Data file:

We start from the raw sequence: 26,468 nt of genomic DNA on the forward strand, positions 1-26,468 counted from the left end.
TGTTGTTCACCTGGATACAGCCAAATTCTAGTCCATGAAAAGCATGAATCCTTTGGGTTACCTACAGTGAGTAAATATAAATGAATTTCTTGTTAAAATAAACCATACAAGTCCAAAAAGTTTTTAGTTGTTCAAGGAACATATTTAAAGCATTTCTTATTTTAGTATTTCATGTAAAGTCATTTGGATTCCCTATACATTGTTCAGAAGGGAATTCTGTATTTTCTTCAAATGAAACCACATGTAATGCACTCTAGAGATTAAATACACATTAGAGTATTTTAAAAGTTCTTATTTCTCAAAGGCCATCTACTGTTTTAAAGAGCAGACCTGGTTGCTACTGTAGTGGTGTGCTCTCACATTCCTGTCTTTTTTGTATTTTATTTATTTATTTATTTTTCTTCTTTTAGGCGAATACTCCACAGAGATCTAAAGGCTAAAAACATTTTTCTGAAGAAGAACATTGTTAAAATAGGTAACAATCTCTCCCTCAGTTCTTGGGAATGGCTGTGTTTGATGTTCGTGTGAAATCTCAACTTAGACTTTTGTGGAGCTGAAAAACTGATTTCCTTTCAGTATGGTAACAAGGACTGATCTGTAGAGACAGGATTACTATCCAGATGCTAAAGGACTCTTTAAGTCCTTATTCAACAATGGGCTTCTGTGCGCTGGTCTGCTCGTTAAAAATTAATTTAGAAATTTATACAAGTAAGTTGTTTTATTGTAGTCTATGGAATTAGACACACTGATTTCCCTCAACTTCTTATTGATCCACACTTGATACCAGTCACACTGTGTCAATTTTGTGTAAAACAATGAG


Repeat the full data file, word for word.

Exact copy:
We start from the raw sequence: 26,468 nt of genomic DNA on the forward strand, positions 1-26,468 counted from the left end.
TGTTGTTCACCTGGATACAGCCAAATTCTAGTCCATGAAAAGCATGAATCCTTTGGGTTACCTACAGTGAGTAAATATAAATGAATTTCTTGTTAAAATAAACCATACAAGTCCAAAAAGTTTTTAGTTGTTCAAGGAACATATTTAAAGCATTTCTTATTTTAGTATTTCATGTAAAGTCATTTGGATTCCCTATACATTGTTCAGAAGGGAATTCTGTATTTTCTTCAAATGAAACCACATGTAATGCACTCTAGAGATTAAATACACATTAGAGTATTTTAAAAGTTCTTATTTCTCAAAGGCCATCTACTGTTTTAAAGAGCAGACCTGGTTGCTACTGTAGTGGTGTGCTCTCACATTCCTGTCTTTTTTGTATTTTATTTATTTATTTATTTTTCTTCTTTTAGGCGAATACTCCACAGAGATCTAAAGGCTAAAAACATTTTTCTGAAGAAGAACATTGTTAAAATAGGTAACAATCTCTCCCTCAGTTCTTGGGAATGGCTGTGTTTGATGTTCGTGTGAAATCTCAACTTAGACTTTTGTGGAGCTGAAAAACTGATTTCCTTTCAGTATGGTAACAAGGACTGATCTGTAGAGACAGGATTACTATCCAGATGCTAAAGGACTCTTTAAGTCCTTATTCAACAATGGGCTTCTGTGCGCTGGTCTGCTCGTTAAAAATTAATTTAGAAATTTATACAAGTAAGTTGTTTTATTGTAGTCTATGGAATTAGACACACTGATTTCCCTCAACTTCTTATTGATCCACACTTGATACCAGTCACACTGTGTCAATTTTGTGTAAAACAATGAG